For the mouse buttons, just click the respective button.
For the mouse movements, you just proceed as above, and then move the mouse in the direction. That is, X is left/right, and Y is up/down.
When you leave the menu, the settings are saved.
Just slightly different from the Geneve mouse; we have only two buttons.
- Category: Usage
The emulated keyboard is the directly hardware-emulated representation of the computer keyboard. This essentially means that the keyboard is emulated as what it is, a collection of switches with different keycaps on top.
This is the immediate kind of emulation, typical for MAME.
As described, there are three modifier keys for the TI keyboard: Shift, FCTN, and CTRL.
While Shift and CTRL are usually part of the normal PC keyboard, the FCTN key must be mapped to some other key, since a PC keyboard does not have a FCTN key. This is by default the Alt key (or AltGr).
The emulated keyboard mode emulates each of the keys as a separate switch. Accordingly, to type an exclamation mark, the switch labeled Shift and the upper left switch must be pressed. This is the typical assignment on PC keyboards as well.
The trouble with the keys
If we want to type a double quote, the FCTN key and the P key must be pressed. With the typical mapping, this means that you have to press Alt and P on your PC keyboard to get the quote, because the emulated TI wants to see those two switches pressed. And this is all the trouble with the emulated keyboard: The PC keyboards do not match this key assignment. What you see on your keycaps is not what you see in MAME.
Things may become worse. On QWERTY keyboards, many of the key mappings are similar to the TI keyboard. Me, for example, I'm using a QWERTZ keyboard, and this does not only mean swapped Y and Z keys, but many other keys being relocated. The double quote is assigned to Shift-2, where the QWERTY keyboards have the @ sign. The @ sign, in turn, is on AltGr-Q on my keyboard. So my dear American and English friends, when you complain about this mode, please remember those people who have international keyboard layouts.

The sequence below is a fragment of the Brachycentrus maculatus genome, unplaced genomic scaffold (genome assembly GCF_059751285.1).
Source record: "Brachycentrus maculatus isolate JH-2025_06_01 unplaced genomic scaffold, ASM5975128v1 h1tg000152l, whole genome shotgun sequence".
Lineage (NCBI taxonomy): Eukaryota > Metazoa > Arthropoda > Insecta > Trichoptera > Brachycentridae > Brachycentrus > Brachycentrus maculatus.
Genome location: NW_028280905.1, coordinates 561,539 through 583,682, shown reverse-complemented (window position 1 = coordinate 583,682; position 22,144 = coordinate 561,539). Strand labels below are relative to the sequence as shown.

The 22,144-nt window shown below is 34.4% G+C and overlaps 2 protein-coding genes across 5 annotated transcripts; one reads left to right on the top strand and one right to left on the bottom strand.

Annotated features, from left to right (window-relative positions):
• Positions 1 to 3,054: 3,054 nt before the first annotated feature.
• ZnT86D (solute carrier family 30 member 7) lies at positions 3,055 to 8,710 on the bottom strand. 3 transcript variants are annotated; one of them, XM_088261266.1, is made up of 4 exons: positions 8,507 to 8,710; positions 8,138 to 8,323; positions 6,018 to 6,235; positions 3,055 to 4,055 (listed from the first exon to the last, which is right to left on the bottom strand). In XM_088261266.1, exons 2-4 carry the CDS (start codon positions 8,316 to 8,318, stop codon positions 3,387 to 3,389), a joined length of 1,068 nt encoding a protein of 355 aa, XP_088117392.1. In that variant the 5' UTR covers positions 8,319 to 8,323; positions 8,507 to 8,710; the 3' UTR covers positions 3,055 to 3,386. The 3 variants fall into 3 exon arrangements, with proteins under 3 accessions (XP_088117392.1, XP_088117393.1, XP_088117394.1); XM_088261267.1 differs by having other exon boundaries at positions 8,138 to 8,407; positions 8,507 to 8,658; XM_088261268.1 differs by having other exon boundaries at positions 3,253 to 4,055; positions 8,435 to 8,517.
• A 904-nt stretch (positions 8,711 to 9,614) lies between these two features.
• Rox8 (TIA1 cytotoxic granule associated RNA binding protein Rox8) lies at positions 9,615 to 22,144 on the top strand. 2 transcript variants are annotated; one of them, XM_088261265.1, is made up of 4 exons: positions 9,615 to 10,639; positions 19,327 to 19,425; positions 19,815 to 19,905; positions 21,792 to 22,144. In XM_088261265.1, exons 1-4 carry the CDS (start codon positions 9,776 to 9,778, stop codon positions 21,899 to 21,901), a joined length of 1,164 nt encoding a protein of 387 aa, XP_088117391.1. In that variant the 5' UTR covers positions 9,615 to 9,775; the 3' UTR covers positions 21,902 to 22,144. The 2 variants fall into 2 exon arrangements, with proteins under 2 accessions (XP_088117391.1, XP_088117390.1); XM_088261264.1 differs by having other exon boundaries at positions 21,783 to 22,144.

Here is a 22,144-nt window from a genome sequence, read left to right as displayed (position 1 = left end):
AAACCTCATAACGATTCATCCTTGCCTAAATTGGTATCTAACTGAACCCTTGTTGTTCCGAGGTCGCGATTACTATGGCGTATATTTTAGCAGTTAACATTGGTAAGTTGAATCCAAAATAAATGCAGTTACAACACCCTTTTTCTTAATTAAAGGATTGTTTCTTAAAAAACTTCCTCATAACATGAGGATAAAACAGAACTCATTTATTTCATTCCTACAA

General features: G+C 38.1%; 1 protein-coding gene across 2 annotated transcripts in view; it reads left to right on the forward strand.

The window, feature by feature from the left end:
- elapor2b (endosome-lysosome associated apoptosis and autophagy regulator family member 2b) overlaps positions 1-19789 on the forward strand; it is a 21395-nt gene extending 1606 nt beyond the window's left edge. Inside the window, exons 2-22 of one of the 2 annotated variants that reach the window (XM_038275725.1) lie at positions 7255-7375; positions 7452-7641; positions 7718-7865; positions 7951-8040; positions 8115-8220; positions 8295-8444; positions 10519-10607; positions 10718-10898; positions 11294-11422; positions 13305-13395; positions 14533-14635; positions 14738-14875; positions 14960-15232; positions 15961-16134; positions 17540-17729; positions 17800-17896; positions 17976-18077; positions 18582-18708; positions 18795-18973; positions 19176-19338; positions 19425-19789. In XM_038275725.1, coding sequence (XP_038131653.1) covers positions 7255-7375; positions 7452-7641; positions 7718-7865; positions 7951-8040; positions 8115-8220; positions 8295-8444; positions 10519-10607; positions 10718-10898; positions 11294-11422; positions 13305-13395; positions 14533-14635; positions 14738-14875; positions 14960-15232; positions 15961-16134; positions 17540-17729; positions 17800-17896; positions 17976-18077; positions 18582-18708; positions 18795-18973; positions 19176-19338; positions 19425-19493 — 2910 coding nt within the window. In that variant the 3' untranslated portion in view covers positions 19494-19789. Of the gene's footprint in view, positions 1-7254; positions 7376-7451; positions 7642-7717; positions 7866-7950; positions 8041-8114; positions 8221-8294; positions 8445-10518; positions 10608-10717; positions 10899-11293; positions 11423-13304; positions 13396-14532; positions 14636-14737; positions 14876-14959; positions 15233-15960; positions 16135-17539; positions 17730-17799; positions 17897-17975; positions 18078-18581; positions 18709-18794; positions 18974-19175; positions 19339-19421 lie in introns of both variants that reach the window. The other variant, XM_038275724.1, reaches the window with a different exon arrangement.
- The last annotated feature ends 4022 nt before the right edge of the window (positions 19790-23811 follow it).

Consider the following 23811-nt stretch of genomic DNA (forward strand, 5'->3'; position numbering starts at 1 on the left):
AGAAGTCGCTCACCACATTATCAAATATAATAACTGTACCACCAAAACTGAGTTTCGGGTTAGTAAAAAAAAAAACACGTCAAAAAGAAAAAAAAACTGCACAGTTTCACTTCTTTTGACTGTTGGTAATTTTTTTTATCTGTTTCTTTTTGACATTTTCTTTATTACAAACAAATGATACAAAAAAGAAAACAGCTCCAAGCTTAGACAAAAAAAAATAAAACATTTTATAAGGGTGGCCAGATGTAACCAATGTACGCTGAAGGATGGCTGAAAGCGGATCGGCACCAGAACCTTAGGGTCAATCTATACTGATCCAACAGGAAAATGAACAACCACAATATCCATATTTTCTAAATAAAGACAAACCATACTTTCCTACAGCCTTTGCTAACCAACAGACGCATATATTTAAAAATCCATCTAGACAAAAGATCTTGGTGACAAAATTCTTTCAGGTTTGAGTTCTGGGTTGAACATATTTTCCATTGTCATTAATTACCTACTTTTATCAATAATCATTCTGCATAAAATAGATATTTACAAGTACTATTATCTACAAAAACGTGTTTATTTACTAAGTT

Why can't we just take the PC keys? When we type a double quote, can't this just be fed into the emulation?
But that is not the way how MAME works. As I wrote above, MAME executes the original keyboard scanning routine of the TI, and this routine expects that you have pressed the FCTN key and the P key. There is a way, though, which I explain in more detail in the section about the natural keyboard.
The full mode defines all keys of the emulated system. That is, each key switch of the emulated system should be mapped to some key switch on the keyboard.
In this diagram you can see where you can find the TI keys on a common PC keyboard. To type a question mark, you have to press Alt (left of the space bar) or AltGr (right of the space bar) as the FCTN key, and the i key.
You can swap to the partial mode by pressing ScrlLock.
In the partial mode, some of the keys are reserved for MAME operation. One of the most surprising assignments is the Pause function on the P key. When you press P in partial mode, the emulation is paused, which means that it stops and ignores all further key inputs, and the screen output is dimmed. Lots of users falsely believed that the emulation crashed (and told other people that MAME crashed all the time, completely unstable). Pressing P again resumes emulation.
To swap back to the full mode, just press ScrlLock again.
The most important functions of the partial mode are to
- open the OSD menu: TAB
- stop the emulation: ESC
- reset the emulation: F3 (Shift-F3)
- make a screenshot: F12
- load a saved state: F7
- save a state: Shift-F7
The AlphaLock issue
The AlphaLock key is mapped to ShiftLock by default. However, I usually remap AlphaLock to another key, like the LeftWin key (between Ctrl and Alt).
The reason is that ShiftLock is a stateful key on the PC. This means it has two states which you can switch by shortly pressing the key; you don't need to keep it pressed. So when you work with MAME, you may want to push that key to have uppercase characters (the default on the TI). But then you notice something in your PC mail program and switch to that program, noticing you still have ShiftLock active, and release it, because you don't want to write your E-mail message in uppercase.
But MAME will not notice the change of the key state, since you unfocused its window (when you clicked on your other program). From now on, the key state is swapped in MAME.
Also, when you leave MAME, it will save the key state. When you start it later, it still assumes that state, regardless of the real ShiftLock state.
Hence, I highly recommend to remap the AlphaLock key.